Tuesday, September 1, 2009

Hello world!

Hello indeed.

In the conversations with my colleagues (and in the course of introspection) I realized that the reasons of founding this blog are somewhat fuzzy even to me. The best explanation I came up with — i.e. that it pretends to be homologous to skilful developers' blogs I regulary read — does not satisfy my inner need of exploring the heart of the matter.

So, after fair amount of rumination, I've formulated a short list of things I expect of this investment of time.

Don't get me wrong: I believe that in the field of software development you cannot assume positive expected monetary value from that sort of an investment, unless you are an evangelist or in some another way connected to the vendors of the software you write about. That's the joy, not money, you gain.

Let's face the truth — an employee of an ISV sparsely may tell a good word on the big company's proprietary product. However, there is a tendency to render a pretty positive opinion on an open source solution, where any bugs one may encounter can be fixed by patching the sources. That's not the feature nor quality, but the expectations and possibilities gap that matters. Similarly, the intention of this site is not to replace a pile of documentation written by professional technical writers. It is to present an independent view on the development process; and the knowledge not mean to be arbitrary correct, but open to correction and enhancement.

Through the previous digression I introduced maybe the main topic of this weblog's content. I owe a great debt to all the bloggers and forums' users that led me out of all these hopeless situations, when the stacktraces were dozens lines long and there was no hope. I don't know if it is hacker ethic's knowledge sharing principle, an egocentric will to show off or become influential, evolutionary-coded altruism or feel of guilty. You must go ask my psychotherapist if I'll ever get one. Only thing I know is that I want to quickly google a solution whenever I encounter a problem that's not my fault. So if the solution cannot be found — and I accidentally happen to work it out — I feel obliged to post it.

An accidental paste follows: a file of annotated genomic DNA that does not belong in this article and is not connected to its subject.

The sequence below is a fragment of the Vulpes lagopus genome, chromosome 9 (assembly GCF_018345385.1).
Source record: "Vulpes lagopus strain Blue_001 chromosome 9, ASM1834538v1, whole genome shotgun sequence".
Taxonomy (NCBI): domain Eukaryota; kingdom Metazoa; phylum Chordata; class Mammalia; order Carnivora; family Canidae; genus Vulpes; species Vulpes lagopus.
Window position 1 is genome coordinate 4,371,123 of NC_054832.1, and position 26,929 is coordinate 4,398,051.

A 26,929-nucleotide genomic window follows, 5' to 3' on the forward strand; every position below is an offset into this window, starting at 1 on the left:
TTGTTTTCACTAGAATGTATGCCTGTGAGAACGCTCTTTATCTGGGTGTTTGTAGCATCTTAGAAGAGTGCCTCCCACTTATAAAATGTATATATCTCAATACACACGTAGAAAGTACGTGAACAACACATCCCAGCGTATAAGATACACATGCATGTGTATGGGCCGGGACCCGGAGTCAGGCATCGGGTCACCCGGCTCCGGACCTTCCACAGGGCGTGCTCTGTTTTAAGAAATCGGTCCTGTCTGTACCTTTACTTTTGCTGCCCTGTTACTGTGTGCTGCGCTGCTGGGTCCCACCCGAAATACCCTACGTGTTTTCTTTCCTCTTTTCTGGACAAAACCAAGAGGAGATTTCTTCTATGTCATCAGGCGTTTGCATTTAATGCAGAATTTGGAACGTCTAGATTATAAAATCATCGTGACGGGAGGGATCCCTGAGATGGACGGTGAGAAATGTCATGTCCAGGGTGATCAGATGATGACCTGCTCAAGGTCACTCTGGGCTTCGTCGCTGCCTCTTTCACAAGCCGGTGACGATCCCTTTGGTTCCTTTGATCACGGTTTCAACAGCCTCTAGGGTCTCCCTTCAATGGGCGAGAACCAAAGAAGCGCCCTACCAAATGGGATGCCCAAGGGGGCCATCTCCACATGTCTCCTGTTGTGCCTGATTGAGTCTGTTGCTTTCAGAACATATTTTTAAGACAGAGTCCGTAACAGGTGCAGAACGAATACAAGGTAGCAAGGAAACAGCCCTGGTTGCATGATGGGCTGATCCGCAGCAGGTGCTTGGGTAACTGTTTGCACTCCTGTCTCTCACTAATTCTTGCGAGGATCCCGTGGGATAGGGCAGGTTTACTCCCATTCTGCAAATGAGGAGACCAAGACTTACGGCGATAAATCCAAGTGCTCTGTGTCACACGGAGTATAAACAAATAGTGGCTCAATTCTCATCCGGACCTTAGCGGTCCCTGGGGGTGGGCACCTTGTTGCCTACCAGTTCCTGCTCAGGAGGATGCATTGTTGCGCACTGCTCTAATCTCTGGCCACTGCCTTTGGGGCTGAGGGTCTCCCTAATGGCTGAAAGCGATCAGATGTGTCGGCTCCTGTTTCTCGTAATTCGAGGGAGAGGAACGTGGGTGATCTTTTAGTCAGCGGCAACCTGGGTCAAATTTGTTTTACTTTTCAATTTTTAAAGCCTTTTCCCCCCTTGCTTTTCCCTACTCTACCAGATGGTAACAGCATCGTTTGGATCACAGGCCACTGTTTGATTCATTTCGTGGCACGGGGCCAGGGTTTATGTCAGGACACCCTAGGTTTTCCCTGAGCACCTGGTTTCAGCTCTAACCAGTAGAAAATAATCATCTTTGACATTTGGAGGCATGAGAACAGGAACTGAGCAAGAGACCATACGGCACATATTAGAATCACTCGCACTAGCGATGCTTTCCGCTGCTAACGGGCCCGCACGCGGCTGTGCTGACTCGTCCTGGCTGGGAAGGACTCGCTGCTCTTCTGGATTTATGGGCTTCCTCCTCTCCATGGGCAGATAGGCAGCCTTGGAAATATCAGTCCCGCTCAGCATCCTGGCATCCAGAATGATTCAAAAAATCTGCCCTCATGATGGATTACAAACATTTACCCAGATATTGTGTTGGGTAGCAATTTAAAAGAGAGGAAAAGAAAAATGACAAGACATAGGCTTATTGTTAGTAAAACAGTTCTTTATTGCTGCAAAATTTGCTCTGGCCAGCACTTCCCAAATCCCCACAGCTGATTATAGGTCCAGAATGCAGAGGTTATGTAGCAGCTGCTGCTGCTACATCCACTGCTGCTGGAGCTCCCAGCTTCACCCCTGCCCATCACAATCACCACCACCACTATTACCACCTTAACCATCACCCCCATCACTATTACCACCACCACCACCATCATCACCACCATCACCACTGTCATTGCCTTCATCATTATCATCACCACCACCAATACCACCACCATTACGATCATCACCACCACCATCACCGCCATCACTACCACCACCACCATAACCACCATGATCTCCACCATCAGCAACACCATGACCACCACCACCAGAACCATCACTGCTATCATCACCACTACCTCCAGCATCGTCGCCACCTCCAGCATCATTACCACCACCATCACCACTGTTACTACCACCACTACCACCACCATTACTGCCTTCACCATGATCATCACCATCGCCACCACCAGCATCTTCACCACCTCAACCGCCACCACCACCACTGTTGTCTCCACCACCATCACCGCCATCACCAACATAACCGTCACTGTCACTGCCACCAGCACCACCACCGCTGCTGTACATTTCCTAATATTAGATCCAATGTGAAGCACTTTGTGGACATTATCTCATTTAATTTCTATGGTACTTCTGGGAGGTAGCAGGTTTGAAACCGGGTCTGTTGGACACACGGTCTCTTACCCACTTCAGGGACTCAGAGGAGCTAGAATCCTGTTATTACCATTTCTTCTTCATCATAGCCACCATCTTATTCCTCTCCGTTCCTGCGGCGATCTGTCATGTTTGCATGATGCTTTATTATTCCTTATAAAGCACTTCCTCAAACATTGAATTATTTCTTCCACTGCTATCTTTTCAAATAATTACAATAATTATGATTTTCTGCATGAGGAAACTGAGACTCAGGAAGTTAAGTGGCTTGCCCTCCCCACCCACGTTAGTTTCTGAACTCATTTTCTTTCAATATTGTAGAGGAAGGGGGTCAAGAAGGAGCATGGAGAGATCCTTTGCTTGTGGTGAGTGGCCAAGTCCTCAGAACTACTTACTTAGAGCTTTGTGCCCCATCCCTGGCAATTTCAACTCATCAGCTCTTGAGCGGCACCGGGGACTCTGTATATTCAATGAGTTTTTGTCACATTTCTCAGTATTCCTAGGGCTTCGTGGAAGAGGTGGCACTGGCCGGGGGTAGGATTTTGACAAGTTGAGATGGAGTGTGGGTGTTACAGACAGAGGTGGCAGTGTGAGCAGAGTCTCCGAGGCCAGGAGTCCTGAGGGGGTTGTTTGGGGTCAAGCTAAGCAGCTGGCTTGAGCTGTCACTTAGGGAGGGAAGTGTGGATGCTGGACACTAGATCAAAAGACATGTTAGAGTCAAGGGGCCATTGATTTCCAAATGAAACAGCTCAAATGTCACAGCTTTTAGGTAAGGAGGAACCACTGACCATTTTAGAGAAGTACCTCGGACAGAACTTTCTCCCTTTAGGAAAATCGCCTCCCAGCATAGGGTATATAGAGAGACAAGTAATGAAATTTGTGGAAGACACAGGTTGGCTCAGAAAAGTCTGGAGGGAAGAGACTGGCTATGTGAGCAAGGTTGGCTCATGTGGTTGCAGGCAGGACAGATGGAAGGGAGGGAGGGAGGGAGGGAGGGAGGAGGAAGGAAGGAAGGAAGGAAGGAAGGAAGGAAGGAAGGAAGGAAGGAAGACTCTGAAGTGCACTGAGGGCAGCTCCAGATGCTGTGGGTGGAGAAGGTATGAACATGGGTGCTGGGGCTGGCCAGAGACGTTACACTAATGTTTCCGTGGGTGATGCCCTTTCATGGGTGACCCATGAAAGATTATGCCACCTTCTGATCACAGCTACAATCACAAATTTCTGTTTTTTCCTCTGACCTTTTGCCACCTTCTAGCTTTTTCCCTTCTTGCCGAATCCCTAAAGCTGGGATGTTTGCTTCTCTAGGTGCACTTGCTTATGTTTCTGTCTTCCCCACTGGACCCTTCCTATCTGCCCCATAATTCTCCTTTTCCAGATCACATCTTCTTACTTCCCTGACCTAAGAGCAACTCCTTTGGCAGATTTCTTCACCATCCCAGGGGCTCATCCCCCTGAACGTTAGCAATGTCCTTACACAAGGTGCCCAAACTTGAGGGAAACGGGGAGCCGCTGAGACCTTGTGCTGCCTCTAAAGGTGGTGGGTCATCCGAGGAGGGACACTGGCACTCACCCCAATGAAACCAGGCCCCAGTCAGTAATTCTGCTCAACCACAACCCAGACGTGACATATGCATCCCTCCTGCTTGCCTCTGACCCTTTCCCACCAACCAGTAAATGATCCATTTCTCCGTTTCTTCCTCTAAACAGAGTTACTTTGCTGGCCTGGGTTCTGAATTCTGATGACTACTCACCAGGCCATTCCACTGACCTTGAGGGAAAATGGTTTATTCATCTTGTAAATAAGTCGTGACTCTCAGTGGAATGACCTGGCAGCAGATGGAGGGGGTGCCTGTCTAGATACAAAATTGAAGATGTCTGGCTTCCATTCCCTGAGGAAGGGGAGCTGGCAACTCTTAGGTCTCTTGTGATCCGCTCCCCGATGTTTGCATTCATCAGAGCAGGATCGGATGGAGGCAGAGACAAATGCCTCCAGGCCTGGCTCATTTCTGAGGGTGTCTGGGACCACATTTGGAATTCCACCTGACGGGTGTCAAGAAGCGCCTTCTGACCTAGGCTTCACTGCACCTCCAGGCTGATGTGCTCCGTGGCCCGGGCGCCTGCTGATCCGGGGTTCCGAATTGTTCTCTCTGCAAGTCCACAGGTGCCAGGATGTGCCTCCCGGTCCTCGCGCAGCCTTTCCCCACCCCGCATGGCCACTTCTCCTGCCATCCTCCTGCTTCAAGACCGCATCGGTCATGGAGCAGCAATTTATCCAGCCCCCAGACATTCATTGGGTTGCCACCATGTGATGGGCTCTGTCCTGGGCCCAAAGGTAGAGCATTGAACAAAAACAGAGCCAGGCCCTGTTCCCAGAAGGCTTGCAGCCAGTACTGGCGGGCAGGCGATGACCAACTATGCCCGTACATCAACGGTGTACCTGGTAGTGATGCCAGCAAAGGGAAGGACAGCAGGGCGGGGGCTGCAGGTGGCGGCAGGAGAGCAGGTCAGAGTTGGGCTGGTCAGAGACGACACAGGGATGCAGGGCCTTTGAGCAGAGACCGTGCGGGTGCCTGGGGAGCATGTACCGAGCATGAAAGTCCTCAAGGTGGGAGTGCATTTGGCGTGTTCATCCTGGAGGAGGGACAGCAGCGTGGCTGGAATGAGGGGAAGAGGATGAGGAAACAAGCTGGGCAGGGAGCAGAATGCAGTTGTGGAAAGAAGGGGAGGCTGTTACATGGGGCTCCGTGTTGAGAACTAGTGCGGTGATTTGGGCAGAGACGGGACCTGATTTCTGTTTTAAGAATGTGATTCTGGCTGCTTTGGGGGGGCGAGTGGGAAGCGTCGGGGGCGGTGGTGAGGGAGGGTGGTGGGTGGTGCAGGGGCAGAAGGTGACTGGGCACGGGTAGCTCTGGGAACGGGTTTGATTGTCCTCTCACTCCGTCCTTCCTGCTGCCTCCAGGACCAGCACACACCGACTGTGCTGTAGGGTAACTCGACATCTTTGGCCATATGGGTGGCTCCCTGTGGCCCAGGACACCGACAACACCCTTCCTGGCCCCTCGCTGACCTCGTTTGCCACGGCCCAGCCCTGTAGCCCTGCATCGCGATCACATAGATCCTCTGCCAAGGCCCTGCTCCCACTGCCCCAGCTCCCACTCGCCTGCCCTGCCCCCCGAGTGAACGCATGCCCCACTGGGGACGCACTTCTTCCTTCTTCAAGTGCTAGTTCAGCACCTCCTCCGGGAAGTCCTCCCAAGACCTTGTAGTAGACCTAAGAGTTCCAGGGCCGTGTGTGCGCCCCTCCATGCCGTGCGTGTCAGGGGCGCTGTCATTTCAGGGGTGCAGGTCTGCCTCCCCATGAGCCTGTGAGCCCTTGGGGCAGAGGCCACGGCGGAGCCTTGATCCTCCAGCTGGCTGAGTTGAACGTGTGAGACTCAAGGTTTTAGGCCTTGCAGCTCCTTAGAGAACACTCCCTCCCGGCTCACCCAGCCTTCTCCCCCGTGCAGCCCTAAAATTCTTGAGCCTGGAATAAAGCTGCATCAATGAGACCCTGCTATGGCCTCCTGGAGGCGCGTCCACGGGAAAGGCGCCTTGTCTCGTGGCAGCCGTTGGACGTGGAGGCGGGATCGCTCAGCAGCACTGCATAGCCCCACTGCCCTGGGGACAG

See, I don't know any country with a software industry employees union, but the profession nevertheless seems to be one of the most corporative.

Besides my findings that I hope will be helpful to the readers (and to myself as soon as I'll start to forget the stuff) I'm going to post my thoughts on books I read, talks I saw, projects worth to be promoted and so forth. Furthermore, I wish I would write something more architecture-level from time to time. That means posts without a LOC.

It would be really cool if there was any feedback, avid discussions in the comments, clever answers to the rhetorical questions I ask, gifts, money, hugs & kisses, but I don't really anticipate any of these, at least initially. I'm not really into this whole 'blogosphere' thing and have never frequently commented on blogs I read. So I won't be suprised if neither do my readers.

I think of programming as of creating aesthetically compelling structures in order to organize some segments of this chaotic matter we are struggling with. This weblog is intended to do the same with the topic of software development, where the phenomena of increasing entropy is visible as nowhere else.

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